Then, we were off!

Not sure about the boat ride, but very sure about the Spiderman Rod

T snuck the boat out of the ramp and the no-wake zone and gave Hank a chance to get used to what was going on.  In preparation for the trip, I had focused on what I now know to be the truths of toddler fishing:

1.  Be flexible - the trip could be over at any moment, for a variety of reasons
2. Keep it safe
3. Make it fun
4. Bring "meltdown preventatives"

Since I obviously knew the seating situation on the skiff, I brought Hank's camp chair along.  That turned out to be a big deal.  I also brought his fishing rod, a couple of his action figures, a roll of Oreos, some juice and lemonade,  some chocolate, his "fishing hat," and sunblock.  Prior to the trip, I took him into Eastern Mountain Sports and confirmed that his old PFD was too small for his weight, and got him fitted for a new one.  I forgot to pack his rain coat, which wouldn't have been a big deal if it wasn't raining...oops.

Hank was really interested in the outboard and trolling motor.  This of course led to him tripping all over the fuel line, which tends to upset boat owners.  T took it in stride though, and Hank apologized.  T and I had agreed on the "maximizing fun" aspect of the trip ahead of time, and so we fished for bluegills with live crickets.  Before too long, a little slab was in the boat.

We tried to see if Hank wanted to reel in the fish; he didn't - he seemed a little shocked at the sudden intensity.......but Hank was excited to have a fish in the boat, as always, and T was great about letting him get up close and personal.

Also one of my standards with Hank, "Do you wanna pet it?" Followed by a new one for me, "Hank, look at the sharp teeth!"

When it's my brothers and I fishing the River, we are normally off the ramp as soon as there's a touch of light in the morning.  With Hank, I knew it was important to not throw off his schedule and confuse him (i.e. why are we getting on a boat in the dark?), so we hit the river around 10:30am.  This was a bit of a problem only because it was 900,000 degrees outside, and the fishing was overall pretty horrible.  Honestly, I can't imagine it being great in a river, on a boat, while trying to watch a 2.5 year old out of the corner of your eye at all times.  Impossible to concentrate on fishing.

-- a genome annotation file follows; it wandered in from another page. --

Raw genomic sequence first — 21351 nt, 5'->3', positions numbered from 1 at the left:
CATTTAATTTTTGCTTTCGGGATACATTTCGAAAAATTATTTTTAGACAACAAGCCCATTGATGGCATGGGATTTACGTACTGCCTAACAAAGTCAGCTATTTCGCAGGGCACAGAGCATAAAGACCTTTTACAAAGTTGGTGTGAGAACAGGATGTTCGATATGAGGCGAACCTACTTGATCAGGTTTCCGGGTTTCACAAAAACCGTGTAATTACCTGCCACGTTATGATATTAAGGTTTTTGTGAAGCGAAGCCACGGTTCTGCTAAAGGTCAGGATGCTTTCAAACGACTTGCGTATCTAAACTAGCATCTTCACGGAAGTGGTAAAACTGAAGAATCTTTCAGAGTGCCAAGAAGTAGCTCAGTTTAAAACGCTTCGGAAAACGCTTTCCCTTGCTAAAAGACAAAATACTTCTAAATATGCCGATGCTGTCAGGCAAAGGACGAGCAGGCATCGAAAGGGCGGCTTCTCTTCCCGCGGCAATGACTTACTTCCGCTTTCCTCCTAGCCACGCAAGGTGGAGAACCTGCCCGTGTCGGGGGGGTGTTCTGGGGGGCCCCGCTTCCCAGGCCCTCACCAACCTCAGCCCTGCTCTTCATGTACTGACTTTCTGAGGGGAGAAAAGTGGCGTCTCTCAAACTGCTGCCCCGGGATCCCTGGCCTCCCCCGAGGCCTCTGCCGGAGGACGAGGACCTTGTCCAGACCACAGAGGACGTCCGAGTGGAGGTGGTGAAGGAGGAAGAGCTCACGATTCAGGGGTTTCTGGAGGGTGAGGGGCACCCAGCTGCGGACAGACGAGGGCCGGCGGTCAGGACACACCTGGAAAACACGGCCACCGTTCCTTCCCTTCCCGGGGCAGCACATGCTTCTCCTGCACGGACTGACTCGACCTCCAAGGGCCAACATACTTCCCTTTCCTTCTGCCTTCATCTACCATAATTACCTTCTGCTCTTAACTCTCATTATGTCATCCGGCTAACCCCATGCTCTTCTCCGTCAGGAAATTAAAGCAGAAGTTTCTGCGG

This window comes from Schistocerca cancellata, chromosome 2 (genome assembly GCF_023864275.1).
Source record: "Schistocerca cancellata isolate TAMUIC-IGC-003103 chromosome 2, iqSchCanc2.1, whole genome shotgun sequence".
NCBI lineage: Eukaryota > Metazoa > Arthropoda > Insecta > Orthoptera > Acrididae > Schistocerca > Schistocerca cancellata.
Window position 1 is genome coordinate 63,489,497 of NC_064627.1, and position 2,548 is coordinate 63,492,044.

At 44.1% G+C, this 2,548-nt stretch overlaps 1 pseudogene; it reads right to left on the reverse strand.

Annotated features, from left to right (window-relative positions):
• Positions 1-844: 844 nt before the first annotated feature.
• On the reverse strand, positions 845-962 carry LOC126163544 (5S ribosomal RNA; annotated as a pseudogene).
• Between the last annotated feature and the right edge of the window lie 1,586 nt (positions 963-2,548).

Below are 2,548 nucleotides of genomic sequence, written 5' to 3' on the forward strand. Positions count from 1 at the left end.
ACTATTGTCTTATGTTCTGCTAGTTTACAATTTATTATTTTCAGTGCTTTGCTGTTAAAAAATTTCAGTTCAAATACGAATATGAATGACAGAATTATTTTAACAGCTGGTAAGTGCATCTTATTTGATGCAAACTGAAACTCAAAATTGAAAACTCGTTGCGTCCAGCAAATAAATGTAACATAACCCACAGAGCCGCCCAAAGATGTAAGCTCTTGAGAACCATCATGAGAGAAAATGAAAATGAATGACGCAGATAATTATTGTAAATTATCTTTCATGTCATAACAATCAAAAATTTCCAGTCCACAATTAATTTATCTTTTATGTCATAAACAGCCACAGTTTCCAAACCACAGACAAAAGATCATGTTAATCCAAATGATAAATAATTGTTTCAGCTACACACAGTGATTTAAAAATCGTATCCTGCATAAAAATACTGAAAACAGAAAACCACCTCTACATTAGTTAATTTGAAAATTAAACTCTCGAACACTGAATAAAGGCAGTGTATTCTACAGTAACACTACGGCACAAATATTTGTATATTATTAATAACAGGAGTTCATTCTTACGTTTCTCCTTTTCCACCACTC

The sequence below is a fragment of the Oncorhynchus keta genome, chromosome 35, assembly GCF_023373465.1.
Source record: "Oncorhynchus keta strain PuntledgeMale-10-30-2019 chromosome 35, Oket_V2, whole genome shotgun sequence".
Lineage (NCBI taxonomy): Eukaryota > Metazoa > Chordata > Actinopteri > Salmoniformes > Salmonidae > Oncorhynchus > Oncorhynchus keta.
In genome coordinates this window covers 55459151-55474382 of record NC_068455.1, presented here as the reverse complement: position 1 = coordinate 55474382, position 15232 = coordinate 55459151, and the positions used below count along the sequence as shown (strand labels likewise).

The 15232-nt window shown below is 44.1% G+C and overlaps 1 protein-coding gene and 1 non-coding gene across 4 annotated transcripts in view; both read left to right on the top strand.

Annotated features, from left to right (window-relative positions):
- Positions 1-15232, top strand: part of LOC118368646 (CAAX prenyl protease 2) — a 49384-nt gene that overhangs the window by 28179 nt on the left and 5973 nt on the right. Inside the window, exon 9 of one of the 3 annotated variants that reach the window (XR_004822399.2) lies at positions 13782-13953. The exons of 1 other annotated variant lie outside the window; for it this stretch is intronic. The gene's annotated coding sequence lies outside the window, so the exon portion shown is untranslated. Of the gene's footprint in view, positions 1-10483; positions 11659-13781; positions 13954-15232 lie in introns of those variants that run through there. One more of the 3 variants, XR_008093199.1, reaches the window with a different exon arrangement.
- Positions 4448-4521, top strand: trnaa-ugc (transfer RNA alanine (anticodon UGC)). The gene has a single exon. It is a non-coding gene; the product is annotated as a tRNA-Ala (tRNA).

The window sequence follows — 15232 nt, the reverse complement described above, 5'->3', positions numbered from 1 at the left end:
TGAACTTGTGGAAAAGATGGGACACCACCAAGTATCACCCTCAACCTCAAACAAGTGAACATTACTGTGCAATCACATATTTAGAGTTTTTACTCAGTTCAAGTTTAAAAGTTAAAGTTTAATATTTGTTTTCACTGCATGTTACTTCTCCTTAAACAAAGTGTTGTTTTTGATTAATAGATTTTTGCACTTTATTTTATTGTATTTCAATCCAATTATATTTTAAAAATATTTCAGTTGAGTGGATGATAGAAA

Both T and I had brought an extra rod (remember - we didn't plan on doing any serious fishing) because we both anticipated that once Hank saw us cast a few times, he would want to fish with a "big boy" rod, not his Spiderman rod.....and we were right.  He wanted to carry around a "real" rod.  Note: he had nowhere near the coordination required to crank the spinning reel.  Not gonna happen for awhile.

After about 45 minutes of fishing, Hank started getting a little shifty, so I gave him a few M&Ms and Uncle T brought out a "secret" meltdown preventative - a Batman Pez dispenser.  Hank was ecstatic, and it bought us another 20 minutes of fishing (in relative peace, actually).  "It's Batman with candies in his head!"

"Batman, You Complete Me."
Finally, Hank declared, "I wanna go back to Uncle T's house."  We brought in the lines and started moving back.  We also engaged in activities like:

1. Letting toddler steer the trolling motor (he cranked it hard right and we drove right into the river bank)
2. Screaming contest (for real)
3. Explaining that it's OK to pee off the side of the boat, but it's not OK to pee on the floor in school.

For the final run back to the ramp, I put Hank's chair sideways so he could see T and the motor.  This was a pretty effective tool and keeping Hank in his seat - important since there are half-sunken trees all over the river.  As you can see, he was mostly still enamored with the Batman Pez dispenser.

I've learned a lot about fishing with toddlers in the last year and a half.  I'm pretty satisfied with how far we've come (minus the rock throwing), and I'm excited for whatever's next.  Until then, maybe I can sneak away to fish like a grownup for a few hours one of these days....

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Over 12 years ago, I started this blog. There were very few conservation or outdoor blogs at the time, few websites with fast-breaking con...